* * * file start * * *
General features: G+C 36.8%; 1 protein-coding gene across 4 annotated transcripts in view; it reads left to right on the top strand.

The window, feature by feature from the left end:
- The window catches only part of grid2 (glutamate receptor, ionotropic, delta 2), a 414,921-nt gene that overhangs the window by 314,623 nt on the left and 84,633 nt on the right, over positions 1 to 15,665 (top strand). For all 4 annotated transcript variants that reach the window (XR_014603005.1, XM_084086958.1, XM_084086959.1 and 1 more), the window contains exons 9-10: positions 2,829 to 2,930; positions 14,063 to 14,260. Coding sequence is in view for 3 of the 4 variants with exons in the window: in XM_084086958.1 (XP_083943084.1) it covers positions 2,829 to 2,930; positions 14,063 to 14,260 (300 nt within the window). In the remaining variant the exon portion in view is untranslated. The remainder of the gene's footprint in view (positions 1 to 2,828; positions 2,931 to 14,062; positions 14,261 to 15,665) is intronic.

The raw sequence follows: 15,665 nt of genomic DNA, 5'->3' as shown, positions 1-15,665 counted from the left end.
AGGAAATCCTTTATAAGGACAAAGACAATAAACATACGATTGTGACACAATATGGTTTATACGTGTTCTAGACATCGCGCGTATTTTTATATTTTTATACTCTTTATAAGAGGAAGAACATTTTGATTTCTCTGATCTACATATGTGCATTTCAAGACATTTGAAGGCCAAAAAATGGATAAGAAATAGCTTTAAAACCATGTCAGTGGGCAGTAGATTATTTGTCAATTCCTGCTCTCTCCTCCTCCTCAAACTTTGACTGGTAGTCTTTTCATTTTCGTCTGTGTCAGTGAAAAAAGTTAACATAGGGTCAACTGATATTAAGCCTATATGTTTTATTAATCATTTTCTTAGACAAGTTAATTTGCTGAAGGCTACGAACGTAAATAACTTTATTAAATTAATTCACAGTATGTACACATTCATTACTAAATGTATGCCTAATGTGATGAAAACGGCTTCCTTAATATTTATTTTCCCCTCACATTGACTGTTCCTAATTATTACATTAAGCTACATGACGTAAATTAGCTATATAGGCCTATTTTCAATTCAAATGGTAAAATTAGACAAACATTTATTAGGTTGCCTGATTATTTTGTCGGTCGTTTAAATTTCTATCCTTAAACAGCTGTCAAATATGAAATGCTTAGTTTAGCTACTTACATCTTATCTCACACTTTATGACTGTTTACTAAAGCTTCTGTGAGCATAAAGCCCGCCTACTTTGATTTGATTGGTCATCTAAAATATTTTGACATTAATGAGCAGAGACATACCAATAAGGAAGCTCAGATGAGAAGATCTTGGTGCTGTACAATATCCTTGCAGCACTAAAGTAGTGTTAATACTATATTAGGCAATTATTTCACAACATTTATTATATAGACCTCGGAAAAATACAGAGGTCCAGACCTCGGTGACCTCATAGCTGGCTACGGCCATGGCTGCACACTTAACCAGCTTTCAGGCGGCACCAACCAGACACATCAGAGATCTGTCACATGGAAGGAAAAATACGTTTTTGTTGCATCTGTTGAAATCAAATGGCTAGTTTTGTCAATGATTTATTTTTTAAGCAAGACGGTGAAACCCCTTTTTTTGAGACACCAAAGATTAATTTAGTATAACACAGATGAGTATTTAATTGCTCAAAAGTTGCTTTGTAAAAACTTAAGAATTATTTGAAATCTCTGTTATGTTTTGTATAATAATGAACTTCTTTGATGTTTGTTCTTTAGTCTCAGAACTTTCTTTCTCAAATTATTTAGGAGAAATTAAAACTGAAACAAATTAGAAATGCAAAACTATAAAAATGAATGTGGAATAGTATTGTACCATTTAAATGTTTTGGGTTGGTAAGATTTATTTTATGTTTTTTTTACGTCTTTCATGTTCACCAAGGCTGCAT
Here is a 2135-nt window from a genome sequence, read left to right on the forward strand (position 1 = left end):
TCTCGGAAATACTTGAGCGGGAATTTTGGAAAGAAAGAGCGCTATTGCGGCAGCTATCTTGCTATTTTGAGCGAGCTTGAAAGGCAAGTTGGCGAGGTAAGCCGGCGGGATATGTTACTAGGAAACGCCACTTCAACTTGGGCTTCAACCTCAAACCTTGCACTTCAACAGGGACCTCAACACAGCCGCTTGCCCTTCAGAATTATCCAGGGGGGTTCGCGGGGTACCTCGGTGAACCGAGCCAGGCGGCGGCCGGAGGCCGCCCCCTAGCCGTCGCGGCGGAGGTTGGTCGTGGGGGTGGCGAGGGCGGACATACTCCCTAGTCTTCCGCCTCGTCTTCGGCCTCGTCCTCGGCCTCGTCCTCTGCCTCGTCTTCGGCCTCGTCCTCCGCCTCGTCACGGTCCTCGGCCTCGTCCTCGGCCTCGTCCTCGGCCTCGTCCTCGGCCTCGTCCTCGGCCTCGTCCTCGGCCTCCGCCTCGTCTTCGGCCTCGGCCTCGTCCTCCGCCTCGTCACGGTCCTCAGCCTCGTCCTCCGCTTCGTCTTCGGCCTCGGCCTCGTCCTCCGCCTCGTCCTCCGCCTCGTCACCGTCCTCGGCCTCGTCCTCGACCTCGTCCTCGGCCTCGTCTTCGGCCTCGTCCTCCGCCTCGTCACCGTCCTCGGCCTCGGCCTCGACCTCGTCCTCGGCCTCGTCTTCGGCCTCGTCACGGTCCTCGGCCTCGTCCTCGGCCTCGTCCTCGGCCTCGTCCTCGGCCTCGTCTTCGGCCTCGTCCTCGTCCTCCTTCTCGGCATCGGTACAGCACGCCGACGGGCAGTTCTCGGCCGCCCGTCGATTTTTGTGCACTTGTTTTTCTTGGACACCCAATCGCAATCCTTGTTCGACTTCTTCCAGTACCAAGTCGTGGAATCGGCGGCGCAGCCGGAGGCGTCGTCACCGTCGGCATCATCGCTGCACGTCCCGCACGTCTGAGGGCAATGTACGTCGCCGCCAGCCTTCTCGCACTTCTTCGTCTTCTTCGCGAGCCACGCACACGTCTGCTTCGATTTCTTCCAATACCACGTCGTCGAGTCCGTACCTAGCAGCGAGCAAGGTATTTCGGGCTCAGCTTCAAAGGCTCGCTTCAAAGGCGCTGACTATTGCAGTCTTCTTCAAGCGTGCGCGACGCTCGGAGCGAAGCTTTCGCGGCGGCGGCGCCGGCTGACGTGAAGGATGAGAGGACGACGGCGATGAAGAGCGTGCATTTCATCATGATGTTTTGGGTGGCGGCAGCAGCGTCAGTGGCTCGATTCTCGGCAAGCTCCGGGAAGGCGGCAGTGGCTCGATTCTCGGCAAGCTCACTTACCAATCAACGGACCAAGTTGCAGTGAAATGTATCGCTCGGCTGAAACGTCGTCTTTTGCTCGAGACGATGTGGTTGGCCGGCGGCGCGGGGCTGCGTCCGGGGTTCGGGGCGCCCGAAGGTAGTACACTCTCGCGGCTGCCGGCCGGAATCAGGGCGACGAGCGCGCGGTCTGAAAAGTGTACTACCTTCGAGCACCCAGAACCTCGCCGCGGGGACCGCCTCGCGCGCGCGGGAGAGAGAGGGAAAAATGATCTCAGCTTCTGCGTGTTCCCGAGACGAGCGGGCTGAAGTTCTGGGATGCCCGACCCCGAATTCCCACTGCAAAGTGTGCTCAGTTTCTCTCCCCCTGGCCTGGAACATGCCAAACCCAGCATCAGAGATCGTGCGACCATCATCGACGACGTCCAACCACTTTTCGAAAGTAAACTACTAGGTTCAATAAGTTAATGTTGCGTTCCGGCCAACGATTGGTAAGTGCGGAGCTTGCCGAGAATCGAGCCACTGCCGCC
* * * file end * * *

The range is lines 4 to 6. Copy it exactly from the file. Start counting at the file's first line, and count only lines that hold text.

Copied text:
The raw sequence follows: 15,665 nt of genomic DNA, 5'->3' as shown, positions 1-15,665 counted from the left end.
AGGAAATCCTTTATAAGGACAAAGACAATAAACATACGATTGTGACACAATATGGTTTATACGTGTTCTAGACATCGCGCGTATTTTTATATTTTTATACTCTTTATAAGAGGAAGAACATTTTGATTTCTCTGATCTACATATGTGCATTTCAAGACATTTGAAGGCCAAAAAATGGATAAGAAATAGCTTTAAAACCATGTCAGTGGGCAGTAGATTATTTGTCAATTCCTGCTCTCTCCTCCTCCTCAAACTTTGACTGGTAGTCTTTTCATTTTCGTCTGTGTCAGTGAAAAAAGTTAACATAGGGTCAACTGATATTAAGCCTATATGTTTTATTAATCATTTTCTTAGACAAGTTAATTTGCTGAAGGCTACGAACGTAAATAACTTTATTAAATTAATTCACAGTATGTACACATTCATTACTAAATGTATGCCTAATGTGATGAAAACGGCTTCCTTAATATTTATTTTCCCCTCACATTGACTGTTCCTAATTATTACATTAAGCTACATGACGTAAATTAGCTATATAGGCCTATTTTCAATTCAAATGGTAAAATTAGACAAACATTTATTAGGTTGCCTGATTATTTTGTCGGTCGTTTAAATTTCTATCCTTAAACAGCTGTCAAATATGAAATGCTTAGTTTAGCTACTTACATCTTATCTCACACTTTATGACTGTTTACTAAAGCTTCTGTGAGCATAAAGCCCGCCTACTTTGATTTGATTGGTCATCTAAAATATTTTGACATTAATGAGCAGAGACATACCAATAAGGAAGCTCAGATGAGAAGATCTTGGTGCTGTACAATATCCTTGCAGCACTAAAGTAGTGTTAATACTATATTAGGCAATTATTTCACAACATTTATTATATAGACCTCGGAAAAATACAGAGGTCCAGACCTCGGTGACCTCATAGCTGGCTACGGCCATGGCTGCACACTTAACCAGCTTTCAGGCGGCACCAACCAGACACATCAGAGATCTGTCACATGGAAGGAAAAATACGTTTTTGTTGCATCTGTTGAAATCAAATGGCTAGTTTTGTCAATGATTTATTTTTTAAGCAAGACGGTGAAACCCCTTTTTTTGAGACACCAAAGATTAATTTAGTATAACACAGATGAGTATTTAATTGCTCAAAAGTTGCTTTGTAAAAACTTAAGAATTATTTGAAATCTCTGTTATGTTTTGTATAATAATGAACTTCTTTGATGTTTGTTCTTTAGTCTCAGAACTTTCTTTCTCAAATTATTTAGGAGAAATTAAAACTGAAACAAATTAGAAATGCAAAACTATAAAAATGAATGTGGAATAGTATTGTACCATTTAAATGTTTTGGGTTGGTAAGATTTATTTTATGTTTTTTTTACGTCTTTCATGTTCACCAAGGCTGCAT
Here is a 2135-nt window from a genome sequence, read left to right on the forward strand (position 1 = left end):